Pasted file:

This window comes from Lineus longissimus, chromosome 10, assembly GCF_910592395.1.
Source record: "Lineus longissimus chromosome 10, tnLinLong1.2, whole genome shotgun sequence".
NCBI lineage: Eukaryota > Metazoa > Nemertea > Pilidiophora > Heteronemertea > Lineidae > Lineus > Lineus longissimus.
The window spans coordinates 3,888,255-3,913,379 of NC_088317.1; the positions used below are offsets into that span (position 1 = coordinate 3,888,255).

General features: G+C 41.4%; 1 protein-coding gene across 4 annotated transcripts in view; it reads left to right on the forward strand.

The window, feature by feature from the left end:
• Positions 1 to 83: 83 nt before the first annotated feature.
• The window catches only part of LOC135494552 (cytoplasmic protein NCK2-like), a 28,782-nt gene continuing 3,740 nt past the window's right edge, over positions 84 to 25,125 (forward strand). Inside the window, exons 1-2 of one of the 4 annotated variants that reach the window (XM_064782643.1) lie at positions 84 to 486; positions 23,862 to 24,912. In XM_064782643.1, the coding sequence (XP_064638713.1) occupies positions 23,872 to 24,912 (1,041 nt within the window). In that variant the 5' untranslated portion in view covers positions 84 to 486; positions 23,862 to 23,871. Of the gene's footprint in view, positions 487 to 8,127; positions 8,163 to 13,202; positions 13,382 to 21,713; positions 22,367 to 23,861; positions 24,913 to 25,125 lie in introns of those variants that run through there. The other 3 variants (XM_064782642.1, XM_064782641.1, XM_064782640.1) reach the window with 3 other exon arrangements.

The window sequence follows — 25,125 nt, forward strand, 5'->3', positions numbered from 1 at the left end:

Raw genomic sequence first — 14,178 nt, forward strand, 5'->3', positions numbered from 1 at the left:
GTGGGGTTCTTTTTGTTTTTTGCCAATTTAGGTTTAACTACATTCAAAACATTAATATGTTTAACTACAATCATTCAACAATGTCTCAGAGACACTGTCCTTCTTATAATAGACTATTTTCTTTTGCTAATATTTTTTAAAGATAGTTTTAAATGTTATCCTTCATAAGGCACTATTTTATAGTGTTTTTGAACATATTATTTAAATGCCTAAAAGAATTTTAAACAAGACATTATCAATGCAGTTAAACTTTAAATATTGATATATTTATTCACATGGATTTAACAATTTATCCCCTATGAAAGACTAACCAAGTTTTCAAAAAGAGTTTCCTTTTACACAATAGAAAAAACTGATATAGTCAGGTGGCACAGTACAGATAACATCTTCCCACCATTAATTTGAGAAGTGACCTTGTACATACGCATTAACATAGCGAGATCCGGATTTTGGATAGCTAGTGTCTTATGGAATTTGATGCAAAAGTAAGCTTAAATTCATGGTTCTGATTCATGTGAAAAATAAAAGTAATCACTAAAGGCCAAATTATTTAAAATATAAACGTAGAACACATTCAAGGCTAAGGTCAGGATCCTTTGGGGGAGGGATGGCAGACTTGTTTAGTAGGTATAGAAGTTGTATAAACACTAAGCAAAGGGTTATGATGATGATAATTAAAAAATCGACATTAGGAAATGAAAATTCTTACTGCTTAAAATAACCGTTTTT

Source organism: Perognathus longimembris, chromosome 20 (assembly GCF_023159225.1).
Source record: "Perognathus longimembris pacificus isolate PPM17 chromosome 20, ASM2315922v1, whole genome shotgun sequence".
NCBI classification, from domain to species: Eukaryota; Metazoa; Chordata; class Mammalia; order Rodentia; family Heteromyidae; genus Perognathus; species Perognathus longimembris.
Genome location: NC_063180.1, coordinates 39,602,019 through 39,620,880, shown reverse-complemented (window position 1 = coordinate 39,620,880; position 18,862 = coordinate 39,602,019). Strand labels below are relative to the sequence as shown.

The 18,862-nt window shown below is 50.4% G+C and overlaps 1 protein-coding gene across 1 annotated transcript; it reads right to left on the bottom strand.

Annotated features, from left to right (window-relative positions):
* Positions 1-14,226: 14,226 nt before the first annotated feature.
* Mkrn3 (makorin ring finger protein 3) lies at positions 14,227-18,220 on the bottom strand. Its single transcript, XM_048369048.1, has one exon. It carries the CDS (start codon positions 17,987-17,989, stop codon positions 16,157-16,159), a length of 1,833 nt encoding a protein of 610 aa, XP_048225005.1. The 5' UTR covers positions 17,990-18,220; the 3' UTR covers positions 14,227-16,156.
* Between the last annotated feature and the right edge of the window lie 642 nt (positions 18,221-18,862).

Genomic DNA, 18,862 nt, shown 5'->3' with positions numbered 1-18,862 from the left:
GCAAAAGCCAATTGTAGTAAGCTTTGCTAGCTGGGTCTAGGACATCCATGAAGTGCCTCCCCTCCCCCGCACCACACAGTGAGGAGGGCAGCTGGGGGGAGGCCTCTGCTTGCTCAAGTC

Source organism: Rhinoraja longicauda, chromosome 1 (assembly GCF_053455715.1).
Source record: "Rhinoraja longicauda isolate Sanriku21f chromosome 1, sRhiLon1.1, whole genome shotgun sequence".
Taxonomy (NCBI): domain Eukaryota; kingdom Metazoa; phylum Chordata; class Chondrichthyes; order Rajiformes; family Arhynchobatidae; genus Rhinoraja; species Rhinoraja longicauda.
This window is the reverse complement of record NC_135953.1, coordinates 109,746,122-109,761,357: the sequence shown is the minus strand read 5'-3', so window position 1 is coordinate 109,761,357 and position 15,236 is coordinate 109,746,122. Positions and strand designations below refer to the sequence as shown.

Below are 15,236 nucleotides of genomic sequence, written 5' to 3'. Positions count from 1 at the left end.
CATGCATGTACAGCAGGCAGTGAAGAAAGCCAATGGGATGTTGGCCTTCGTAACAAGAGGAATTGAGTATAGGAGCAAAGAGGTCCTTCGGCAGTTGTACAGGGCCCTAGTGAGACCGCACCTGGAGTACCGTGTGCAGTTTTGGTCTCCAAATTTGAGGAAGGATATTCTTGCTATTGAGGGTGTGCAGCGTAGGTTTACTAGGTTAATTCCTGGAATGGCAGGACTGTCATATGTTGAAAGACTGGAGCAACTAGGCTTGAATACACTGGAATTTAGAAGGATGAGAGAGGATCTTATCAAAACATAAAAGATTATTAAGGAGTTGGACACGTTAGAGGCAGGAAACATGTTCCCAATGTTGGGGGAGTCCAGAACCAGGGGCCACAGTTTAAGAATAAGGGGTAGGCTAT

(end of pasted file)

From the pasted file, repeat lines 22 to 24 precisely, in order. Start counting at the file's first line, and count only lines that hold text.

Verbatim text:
GCAAAAGCCAATTGTAGTAAGCTTTGCTAGCTGGGTCTAGGACATCCATGAAGTGCCTCCCCTCCCCCGCACCACACAGTGAGGAGGGCAGCTGGGGGGAGGCCTCTGCTTGCTCAAGTC

Source organism: Rhinoraja longicauda, chromosome 1 (assembly GCF_053455715.1).
Source record: "Rhinoraja longicauda isolate Sanriku21f chromosome 1, sRhiLon1.1, whole genome shotgun sequence".